The Enraged Son of Mars and Timid Tonsor

Dublin Core

Title

The Enraged Son of Mars and Timid Tonsor

Subject

Social satire, Medicine in art

Description

In The Enraged Son of Mars and Timid Tonsor, Rowlandson criticizes barber-surgeons who can barely offer a safe shave or haircut but claim to have enough skills to treat the sick and injured. The angry customer, a military officer who has removed his sword and hat, reacts angrily to having his face cut while being shaved. On a shelf above the sword and hat is a row of wigs labled for clients of different professions: 'Clarkes Block', 'Parsons Block', 'Docter's Block', 'Lawyers Block.' On the rear wall a small illustration depicts King David’s handsome but arrogant son Absolom, who was killed in battle when caught in a tree by his long hair. The monkey sitting on the table lathering his own head demonstrates that he can easily do the same job as any barber.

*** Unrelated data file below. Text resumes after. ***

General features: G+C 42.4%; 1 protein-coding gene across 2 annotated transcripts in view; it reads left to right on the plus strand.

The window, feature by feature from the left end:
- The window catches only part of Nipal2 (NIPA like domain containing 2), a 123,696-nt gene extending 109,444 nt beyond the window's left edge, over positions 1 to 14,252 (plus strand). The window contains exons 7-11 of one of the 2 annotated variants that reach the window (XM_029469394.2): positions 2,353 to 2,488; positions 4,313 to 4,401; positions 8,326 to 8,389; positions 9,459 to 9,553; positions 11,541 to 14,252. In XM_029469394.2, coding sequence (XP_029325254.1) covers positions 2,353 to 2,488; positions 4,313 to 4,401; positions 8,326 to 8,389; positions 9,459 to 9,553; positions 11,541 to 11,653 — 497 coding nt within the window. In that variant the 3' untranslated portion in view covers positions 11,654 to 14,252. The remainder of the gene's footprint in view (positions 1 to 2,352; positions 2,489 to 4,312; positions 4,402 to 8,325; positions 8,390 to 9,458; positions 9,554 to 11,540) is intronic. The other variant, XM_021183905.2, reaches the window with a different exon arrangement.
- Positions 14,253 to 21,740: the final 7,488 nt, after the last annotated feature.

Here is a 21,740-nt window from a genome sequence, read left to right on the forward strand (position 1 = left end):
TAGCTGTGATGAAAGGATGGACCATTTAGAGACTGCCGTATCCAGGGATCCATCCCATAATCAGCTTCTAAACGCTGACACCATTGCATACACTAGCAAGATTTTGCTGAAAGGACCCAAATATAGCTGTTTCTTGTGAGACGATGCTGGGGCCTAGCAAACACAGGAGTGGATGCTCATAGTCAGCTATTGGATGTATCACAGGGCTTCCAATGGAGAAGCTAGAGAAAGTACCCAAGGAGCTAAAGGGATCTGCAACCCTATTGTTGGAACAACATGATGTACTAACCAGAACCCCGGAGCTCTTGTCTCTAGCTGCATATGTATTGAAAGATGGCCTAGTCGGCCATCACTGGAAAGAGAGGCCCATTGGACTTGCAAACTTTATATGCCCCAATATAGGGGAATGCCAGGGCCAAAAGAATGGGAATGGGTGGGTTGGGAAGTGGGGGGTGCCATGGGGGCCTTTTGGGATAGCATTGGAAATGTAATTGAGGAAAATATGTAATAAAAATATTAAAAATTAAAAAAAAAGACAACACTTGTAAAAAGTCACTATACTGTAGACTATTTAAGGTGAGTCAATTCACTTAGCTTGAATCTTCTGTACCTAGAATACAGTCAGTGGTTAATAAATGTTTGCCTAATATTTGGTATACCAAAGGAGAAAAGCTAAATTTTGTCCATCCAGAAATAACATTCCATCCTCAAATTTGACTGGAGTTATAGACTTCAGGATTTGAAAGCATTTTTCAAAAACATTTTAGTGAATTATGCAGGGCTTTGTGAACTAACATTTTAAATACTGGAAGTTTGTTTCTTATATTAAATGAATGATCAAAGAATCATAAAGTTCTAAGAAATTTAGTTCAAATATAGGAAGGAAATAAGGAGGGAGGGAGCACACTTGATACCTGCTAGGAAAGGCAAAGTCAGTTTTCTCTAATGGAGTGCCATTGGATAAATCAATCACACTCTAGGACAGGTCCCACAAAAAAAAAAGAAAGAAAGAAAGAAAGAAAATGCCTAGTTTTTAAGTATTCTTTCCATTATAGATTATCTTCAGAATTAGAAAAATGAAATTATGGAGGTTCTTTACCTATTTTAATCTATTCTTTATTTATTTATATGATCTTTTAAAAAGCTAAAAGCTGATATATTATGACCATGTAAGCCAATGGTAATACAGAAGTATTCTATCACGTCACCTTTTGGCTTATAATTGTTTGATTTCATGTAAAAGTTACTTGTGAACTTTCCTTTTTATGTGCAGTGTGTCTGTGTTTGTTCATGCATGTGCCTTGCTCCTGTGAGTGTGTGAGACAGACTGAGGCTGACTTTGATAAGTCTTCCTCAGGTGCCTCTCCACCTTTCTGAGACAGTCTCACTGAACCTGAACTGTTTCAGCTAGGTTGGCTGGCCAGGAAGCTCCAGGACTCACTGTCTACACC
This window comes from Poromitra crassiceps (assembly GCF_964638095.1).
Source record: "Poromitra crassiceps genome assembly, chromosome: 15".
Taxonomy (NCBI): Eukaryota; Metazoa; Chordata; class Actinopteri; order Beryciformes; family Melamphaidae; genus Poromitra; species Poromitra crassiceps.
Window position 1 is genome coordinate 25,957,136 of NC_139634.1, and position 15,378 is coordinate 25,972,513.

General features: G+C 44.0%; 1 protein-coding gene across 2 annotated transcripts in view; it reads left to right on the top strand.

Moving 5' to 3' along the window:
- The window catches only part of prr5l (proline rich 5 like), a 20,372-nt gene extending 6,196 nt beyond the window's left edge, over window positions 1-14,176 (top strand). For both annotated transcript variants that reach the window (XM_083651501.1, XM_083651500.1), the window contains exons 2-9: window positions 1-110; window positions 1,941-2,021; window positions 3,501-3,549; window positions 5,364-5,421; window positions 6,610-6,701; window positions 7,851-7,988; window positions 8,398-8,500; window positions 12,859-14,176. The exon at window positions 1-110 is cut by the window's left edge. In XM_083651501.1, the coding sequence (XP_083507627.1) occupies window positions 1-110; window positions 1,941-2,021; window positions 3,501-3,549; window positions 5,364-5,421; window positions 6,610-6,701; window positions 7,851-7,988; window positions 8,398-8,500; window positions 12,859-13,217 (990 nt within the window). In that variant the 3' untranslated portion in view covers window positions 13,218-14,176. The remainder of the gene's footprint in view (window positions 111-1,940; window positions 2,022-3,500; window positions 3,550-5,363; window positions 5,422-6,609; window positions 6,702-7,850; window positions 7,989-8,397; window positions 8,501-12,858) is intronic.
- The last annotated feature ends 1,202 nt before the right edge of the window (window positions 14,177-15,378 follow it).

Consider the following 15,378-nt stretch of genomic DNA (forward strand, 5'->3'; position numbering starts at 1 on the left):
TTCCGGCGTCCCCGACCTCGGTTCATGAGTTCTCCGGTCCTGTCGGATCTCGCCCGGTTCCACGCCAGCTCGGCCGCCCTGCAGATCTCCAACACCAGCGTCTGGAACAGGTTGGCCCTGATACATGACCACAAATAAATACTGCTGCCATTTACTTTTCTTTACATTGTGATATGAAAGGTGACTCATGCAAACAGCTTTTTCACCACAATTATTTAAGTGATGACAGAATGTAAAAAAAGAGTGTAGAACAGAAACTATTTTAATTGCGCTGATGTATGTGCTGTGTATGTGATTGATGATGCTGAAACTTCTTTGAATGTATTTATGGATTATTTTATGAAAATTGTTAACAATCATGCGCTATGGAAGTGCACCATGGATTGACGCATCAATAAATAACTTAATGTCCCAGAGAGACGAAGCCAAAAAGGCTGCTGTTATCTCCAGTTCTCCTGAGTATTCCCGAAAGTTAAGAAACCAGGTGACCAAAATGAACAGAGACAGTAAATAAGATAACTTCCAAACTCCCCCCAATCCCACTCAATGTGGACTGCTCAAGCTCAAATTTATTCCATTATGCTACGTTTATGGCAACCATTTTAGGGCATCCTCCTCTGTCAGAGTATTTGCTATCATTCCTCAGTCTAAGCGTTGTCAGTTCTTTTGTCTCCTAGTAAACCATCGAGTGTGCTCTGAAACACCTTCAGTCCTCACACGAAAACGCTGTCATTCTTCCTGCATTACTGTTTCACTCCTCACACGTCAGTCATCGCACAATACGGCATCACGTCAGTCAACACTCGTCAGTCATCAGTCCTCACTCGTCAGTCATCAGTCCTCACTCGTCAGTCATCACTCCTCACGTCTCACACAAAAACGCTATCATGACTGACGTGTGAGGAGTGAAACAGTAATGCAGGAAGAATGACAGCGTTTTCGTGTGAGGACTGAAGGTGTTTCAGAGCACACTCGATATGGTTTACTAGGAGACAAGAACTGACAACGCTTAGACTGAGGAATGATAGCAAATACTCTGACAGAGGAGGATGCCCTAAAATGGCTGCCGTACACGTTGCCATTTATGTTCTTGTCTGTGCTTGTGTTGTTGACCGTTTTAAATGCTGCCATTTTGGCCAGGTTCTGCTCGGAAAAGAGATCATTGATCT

Creator

Thomas Rowlandson (1756-1827)

Source

[no text]

Publisher

Thomas Tegg, London

Date

1811

Contributor

Debra Cashion, in collaboration with Elisabeth Barrett, '15

Format

Hand-colored etching; original dimensions, 248 x 345 mm

Language

[no text]

Type

Still image

Identifier

[no text]

Coverage

[no text]

Files

Enraged Son of Mars (2).jpg

Citation

Thomas Rowlandson (1756-1827), “ The Enraged Son of Mars and Timid Tonsor,” The Anatomist: Early Modern Medical Satire, accessed November 23, 2017, http://anatomist.omeka.net/items/show/3.